“We are extremely pleased to be relocating our organization into the Braselton area,” he said. “We intend to be active in the Braselton and Jackson County community, holding regular events and open houses that we hope all our new neighbors will attend and enjoy.”
King said that a key element in the decision to lease the space was the close proximity of automotive-related facilities such as Road Atlanta, Atlanta Dragway, Lanier Raceway and Peach State Speedway.
Jackson County Area Chamber of Commerce president Pepe Cummings said this is an “exciting” announcement for Jackson County.
“It is a really exciting company because of the product,” he said. “There is a lot of interest in what they do. They will also showcase some of the cars (at the facility). It will revolve. They will have a GTO or a Camaro.”
Cummings added that the announcement is especially exciting because it will “fill up the building” at Braselton Tech Center. He added that Mitsubishi still operates a television division in 200,000 square feet of the facility.
While most of the jobs will be people who are relocating from the former facility, Cummings said there will likely be some new hires.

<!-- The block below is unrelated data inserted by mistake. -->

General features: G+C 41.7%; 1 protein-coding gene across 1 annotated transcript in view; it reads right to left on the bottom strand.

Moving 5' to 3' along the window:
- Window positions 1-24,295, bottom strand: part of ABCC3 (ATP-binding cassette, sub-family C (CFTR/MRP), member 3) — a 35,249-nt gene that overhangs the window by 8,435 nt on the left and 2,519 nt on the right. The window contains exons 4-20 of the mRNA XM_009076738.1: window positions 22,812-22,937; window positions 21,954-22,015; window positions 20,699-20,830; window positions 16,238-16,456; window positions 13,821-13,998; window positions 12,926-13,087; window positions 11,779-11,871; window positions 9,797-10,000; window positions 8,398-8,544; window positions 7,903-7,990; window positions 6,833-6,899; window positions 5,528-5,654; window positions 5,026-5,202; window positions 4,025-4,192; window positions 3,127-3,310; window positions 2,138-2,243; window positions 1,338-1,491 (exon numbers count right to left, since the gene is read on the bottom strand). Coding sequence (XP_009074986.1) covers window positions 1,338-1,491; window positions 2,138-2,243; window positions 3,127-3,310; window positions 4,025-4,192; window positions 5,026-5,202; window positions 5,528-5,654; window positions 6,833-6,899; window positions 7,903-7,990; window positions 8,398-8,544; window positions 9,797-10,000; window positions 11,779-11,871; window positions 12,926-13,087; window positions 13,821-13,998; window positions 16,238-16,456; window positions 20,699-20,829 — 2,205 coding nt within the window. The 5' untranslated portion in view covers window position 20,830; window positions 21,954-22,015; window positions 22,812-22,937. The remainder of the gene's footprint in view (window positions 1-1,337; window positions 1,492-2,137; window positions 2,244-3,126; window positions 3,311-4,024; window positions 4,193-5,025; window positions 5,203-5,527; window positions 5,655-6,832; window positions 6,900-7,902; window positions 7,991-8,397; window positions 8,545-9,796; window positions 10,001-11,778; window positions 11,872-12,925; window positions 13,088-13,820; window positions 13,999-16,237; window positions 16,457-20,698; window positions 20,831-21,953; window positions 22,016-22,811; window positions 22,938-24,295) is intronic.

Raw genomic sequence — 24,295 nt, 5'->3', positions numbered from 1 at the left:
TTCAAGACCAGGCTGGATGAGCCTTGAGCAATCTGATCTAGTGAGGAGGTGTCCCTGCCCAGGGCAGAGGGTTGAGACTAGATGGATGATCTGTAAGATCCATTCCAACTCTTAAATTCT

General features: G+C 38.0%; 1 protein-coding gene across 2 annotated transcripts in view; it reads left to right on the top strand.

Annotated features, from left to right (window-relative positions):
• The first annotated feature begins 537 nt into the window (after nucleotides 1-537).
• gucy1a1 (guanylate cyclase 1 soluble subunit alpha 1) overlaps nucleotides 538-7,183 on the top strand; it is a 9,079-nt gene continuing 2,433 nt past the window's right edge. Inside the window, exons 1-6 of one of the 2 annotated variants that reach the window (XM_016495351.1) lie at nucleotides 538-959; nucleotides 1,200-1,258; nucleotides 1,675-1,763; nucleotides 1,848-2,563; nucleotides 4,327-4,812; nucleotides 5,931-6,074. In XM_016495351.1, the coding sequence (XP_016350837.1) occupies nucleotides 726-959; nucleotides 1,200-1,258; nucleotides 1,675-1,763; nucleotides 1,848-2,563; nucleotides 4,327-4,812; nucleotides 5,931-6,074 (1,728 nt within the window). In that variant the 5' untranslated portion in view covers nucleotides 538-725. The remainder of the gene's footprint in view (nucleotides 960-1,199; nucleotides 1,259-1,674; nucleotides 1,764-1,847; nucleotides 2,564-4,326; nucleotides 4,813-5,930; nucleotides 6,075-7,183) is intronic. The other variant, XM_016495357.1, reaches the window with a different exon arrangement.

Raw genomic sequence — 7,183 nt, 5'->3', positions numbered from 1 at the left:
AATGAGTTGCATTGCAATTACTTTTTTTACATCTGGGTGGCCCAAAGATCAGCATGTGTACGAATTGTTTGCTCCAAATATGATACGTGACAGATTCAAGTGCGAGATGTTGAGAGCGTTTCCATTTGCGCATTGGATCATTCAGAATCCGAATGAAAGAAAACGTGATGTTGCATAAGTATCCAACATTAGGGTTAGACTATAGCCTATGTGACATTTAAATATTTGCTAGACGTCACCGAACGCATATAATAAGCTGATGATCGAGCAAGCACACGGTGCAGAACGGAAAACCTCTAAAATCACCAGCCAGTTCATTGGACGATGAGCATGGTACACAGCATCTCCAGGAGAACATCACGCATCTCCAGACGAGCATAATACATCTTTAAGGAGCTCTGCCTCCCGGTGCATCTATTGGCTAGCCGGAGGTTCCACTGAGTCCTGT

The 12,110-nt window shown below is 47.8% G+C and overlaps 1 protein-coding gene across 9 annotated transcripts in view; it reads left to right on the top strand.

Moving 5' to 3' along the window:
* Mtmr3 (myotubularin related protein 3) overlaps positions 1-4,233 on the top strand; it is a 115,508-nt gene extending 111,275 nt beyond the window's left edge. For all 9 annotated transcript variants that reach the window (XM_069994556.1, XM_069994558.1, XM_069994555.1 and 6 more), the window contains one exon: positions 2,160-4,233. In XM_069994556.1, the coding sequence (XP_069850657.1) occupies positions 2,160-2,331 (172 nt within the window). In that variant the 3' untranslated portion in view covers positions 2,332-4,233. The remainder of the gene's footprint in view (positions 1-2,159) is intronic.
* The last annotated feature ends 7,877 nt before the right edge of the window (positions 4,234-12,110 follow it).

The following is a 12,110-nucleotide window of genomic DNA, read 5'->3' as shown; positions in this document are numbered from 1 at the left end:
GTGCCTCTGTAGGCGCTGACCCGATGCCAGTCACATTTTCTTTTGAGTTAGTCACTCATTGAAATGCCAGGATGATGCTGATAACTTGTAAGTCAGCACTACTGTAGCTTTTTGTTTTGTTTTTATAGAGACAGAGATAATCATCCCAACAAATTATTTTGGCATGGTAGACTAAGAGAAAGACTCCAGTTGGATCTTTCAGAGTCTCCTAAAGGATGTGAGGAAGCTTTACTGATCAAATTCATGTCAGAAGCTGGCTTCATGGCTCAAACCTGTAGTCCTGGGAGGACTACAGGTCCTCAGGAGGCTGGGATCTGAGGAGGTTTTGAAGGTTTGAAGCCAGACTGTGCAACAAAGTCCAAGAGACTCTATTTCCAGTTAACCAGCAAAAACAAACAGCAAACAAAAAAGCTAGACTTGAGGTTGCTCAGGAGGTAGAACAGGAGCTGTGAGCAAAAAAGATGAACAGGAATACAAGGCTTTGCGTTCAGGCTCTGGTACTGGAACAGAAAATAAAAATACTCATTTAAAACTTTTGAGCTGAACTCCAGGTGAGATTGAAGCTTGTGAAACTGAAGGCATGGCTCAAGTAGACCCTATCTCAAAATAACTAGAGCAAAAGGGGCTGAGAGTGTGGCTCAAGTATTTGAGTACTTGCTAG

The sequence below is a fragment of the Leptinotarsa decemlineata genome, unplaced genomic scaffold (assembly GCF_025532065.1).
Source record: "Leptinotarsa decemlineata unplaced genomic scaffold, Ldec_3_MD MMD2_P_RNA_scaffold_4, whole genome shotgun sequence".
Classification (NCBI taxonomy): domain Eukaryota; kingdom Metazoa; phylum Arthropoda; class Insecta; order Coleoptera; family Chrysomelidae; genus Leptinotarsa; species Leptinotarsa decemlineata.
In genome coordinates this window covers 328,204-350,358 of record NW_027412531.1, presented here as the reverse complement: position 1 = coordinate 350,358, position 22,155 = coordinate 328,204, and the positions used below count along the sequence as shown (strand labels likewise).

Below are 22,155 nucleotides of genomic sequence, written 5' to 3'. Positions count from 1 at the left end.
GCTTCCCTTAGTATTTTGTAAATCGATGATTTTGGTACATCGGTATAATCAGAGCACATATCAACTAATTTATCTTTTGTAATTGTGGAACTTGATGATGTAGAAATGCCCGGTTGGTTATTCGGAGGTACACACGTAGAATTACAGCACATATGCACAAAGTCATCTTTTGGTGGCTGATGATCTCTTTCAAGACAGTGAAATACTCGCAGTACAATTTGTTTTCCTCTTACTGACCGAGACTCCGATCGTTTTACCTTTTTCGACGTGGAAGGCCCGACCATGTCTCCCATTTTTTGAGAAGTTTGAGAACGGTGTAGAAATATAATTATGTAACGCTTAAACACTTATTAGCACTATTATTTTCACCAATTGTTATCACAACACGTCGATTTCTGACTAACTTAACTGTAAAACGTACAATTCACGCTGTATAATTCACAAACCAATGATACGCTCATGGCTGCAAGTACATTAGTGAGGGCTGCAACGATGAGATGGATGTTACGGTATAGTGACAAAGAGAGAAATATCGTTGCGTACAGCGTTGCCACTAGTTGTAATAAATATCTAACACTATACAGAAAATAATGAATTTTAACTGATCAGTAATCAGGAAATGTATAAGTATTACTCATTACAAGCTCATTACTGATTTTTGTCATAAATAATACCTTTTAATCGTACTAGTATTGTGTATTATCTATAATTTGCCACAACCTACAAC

“It’s not just the warehouse jobs, which are about 100, but 65 people will be taking the orders from those that come off the Internet or people who call in for a catalog order,” he said. “There is a blend of different types of jobs.”
The property is owned by a partnership of the Strand Corporation of Canada and Sam Thomas of Atlanta.
Year One specializes in restoration parts, accessories and services for the restoration of GM and Chrysler muscle cars of the 1960s, 1970s and 1980s. The company also has a comprehensive line of manuals, technical publications and literature. Year One currently serves customers in the United States and 58 countries worldwide. The company was founded in 1981.